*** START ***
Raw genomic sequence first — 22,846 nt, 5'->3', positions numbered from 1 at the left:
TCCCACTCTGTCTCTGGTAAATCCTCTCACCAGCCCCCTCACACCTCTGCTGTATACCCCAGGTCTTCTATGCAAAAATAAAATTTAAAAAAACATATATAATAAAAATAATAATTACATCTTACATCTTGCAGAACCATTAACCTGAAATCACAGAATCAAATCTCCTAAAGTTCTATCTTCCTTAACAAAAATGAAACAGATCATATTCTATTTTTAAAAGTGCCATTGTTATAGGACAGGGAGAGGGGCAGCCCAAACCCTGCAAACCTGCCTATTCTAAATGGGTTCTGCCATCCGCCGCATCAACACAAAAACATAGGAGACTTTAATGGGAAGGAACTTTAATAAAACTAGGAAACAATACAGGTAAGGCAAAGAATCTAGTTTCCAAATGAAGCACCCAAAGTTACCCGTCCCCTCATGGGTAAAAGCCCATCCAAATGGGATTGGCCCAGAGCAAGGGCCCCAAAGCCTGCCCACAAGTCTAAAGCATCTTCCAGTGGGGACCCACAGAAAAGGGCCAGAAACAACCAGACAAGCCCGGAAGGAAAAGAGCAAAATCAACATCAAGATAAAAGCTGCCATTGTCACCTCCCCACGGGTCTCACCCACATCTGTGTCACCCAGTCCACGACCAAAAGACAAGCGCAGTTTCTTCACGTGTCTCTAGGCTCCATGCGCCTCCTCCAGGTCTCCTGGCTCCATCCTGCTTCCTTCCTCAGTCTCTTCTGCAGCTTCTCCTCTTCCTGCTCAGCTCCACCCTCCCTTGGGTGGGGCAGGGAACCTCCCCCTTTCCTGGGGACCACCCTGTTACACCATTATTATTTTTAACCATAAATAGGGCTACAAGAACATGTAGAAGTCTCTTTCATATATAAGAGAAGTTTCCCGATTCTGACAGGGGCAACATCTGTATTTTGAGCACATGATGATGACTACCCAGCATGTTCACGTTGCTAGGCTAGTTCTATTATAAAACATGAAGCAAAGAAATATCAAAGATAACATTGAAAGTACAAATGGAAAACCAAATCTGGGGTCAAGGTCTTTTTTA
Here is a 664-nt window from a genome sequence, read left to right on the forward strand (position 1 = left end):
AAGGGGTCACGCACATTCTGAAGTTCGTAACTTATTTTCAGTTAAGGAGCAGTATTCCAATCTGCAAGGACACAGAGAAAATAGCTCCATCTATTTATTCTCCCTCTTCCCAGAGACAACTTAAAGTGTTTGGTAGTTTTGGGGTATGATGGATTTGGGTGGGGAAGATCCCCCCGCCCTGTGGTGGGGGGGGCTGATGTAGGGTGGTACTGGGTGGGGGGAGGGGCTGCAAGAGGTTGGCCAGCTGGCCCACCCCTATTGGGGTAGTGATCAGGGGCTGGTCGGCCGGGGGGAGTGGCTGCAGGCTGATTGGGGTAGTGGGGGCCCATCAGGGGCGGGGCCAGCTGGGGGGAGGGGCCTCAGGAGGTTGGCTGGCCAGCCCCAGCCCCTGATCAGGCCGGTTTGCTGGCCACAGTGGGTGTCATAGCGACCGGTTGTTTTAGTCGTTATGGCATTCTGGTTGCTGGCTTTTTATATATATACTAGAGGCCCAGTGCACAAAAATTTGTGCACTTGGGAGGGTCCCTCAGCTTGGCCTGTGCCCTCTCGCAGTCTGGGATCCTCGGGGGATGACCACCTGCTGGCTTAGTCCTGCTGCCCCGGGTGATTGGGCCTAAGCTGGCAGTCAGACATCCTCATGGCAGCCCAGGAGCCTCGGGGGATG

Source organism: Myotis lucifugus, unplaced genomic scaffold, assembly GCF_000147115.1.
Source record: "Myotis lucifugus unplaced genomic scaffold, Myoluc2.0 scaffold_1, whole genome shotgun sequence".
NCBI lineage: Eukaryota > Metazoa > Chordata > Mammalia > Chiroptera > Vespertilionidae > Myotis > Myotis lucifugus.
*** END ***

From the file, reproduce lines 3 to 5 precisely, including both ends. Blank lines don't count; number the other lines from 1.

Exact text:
Here is a 664-nt window from a genome sequence, read left to right on the forward strand (position 1 = left end):
AAGGGGTCACGCACATTCTGAAGTTCGTAACTTATTTTCAGTTAAGGAGCAGTATTCCAATCTGCAAGGACACAGAGAAAATAGCTCCATCTATTTATTCTCCCTCTTCCCAGAGACAACTTAAAGTGTTTGGTAGTTTTGGGGTATGATGGATTTGGGTGGGGAAGATCCCCCCGCCCTGTGGTGGGGGGGGCTGATGTAGGGTGGTACTGGGTGGGGGGAGGGGCTGCAAGAGGTTGGCCAGCTGGCCCACCCCTATTGGGGTAGTGATCAGGGGCTGGTCGGCCGGGGGGAGTGGCTGCAGGCTGATTGGGGTAGTGGGGGCCCATCAGGGGCGGGGCCAGCTGGGGGGAGGGGCCTCAGGAGGTTGGCTGGCCAGCCCCAGCCCCTGATCAGGCCGGTTTGCTGGCCACAGTGGGTGTCATAGCGACCGGTTGTTTTAGTCGTTATGGCATTCTGGTTGCTGGCTTTTTATATATATACTAGAGGCCCAGTGCACAAAAATTTGTGCACTTGGGAGGGTCCCTCAGCTTGGCCTGTGCCCTCTCGCAGTCTGGGATCCTCGGGGGATGACCACCTGCTGGCTTAGTCCTGCTGCCCCGGGTGATTGGGCCTAAGCTGGCAGTCAGACATCCTCATGGCAGCCCAGGAGCCTCGGGGGATG

Source organism: Myotis lucifugus, unplaced genomic scaffold, assembly GCF_000147115.1.